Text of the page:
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Liam O'Flynn
From County Kildare, Ireland, master uilleann piper Liam O'Flynn was born into a musical family -- his father was a schoolmaster and fiddle player and his late mother, who played and taught piano, came from a family of famous musicians from Clare.

As a young child, Liam was taught by Kildare piper Tom Armstrong and at the age of eleven, his master-classes began in earnest with Leo Rowsome. In the early 1970s, he formed the "trad" band Planxty with Christy Moore, Donal Lunny and Andy Irvine in the early seventies.

The ensuing years have seen Liam perform the world over as a soloist with an orchestra or working with artists as diverse as John Cage, The Everly Brothers, Van Morrison and Kate Bush. He has made over fifty recordings.

(This interview was recorded in Glasgow in 1999.)

Liam:

The uilleann pipes are a distinctively Irish form of the pipes. The name comes from the Irish word for "elbow" because there's a bellows attached to the players elbow and then around the waist. This is how the air is provided, as opposed to blowing. The player is always seated with the bag under his or her left arm.

It's a complex instrument: It has a chanter with a musical range of two octaves, and can produce semi-tones as well. The second octave is produced, as on a tin whistle or flute, by over blowing. It has three drones and also has regulators. These are three pipes that come out of the main stock of the instrument, with a system of keys for providing accompaniment or harmony.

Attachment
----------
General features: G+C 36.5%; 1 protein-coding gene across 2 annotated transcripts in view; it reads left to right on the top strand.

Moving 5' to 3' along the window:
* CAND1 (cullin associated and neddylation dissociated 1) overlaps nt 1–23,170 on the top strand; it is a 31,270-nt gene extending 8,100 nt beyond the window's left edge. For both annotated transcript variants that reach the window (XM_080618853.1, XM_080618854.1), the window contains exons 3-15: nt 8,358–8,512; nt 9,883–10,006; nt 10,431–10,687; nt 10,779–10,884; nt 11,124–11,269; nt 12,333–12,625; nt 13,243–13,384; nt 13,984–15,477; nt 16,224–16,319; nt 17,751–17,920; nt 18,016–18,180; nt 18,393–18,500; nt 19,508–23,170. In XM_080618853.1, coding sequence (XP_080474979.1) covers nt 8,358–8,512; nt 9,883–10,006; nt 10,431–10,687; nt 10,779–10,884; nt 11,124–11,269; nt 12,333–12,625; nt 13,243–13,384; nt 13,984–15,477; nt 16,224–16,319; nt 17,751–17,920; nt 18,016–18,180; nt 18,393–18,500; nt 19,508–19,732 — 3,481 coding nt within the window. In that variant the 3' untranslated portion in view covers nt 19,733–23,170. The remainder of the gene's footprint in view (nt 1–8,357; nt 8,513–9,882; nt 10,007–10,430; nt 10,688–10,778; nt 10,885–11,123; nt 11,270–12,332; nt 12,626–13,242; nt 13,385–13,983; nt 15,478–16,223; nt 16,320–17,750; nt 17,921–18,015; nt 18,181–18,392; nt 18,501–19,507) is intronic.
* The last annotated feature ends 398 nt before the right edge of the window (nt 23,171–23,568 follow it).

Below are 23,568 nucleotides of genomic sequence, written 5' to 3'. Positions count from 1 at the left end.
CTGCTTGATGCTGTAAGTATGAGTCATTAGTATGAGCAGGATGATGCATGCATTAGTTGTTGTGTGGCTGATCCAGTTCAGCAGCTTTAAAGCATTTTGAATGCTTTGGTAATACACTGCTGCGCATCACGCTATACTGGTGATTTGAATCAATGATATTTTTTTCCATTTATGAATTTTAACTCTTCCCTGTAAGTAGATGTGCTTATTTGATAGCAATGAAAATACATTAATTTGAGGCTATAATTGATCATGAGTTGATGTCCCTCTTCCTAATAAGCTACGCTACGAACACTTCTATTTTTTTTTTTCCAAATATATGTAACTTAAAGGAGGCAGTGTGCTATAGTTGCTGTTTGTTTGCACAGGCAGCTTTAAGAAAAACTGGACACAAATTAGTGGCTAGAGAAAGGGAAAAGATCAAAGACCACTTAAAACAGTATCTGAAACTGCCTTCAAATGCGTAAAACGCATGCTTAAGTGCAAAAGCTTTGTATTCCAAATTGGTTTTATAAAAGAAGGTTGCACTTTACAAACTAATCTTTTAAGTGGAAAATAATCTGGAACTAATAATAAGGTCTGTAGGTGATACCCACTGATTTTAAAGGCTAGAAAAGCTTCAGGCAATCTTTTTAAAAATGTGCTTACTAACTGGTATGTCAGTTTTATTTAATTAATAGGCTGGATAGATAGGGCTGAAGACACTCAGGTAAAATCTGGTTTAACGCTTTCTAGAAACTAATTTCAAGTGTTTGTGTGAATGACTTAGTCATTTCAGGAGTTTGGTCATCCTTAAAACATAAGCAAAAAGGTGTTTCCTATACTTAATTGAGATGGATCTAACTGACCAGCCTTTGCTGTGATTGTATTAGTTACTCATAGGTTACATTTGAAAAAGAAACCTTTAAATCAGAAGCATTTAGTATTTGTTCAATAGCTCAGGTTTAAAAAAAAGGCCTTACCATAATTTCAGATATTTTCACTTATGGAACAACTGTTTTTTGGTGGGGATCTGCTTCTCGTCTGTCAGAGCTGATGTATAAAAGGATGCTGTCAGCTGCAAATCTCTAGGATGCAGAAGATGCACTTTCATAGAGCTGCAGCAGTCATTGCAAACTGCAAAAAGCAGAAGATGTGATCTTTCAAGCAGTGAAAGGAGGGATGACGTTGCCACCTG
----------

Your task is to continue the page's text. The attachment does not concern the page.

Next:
Historically, the uilleann Pipes developed out of the Irish equivalent of the highland pipes, or war pipes, in around 1700. Developing the chanter reed, which produces the two octaves, was a big breakthrough in the 18th Century, when the uilleann pipes evolved into what we know now.

Fiona:

The uilleann pipes are probably the most complex of all the pipes because of the regulators.

Liam:

That's right, and also because of the fact that you have two octaves. The old pipers used to say that it takes twenty-one years to make a piper: seven years of learning, seven years of practicing and seven years of playing. I think there's a lot of truth to that because it's a complex instrument and requires a lot of co-ordination to play a tune. You're learning all the time.

Fiona:

Can you look back on your career to periods when you thought you'd mastered it, and then hit a new level seven years later?

Liam:

I spent six years with a practice set which consisted of the bellows, the bag and the chanter. My teacher insisted that I spend that length of time with the chanter, because the essence of the music comes from that part of the instrument. Then I was given a half set of drones for two years before getting the full set.

Fiona:

People enjoy hearing the instrument played, but you think they also need to see it being played to fully understand what the artist is doing.

Liam:

It's great when someone comes up to you after seeing the uilleann pipes played for the first time. They can be utterly amazed by all the things going on. You're pumping bellows, keeping pressure on your left arm, sending air into the instrument, and they also see something happening under the right wrist, where the regulators are. There's a lot going on.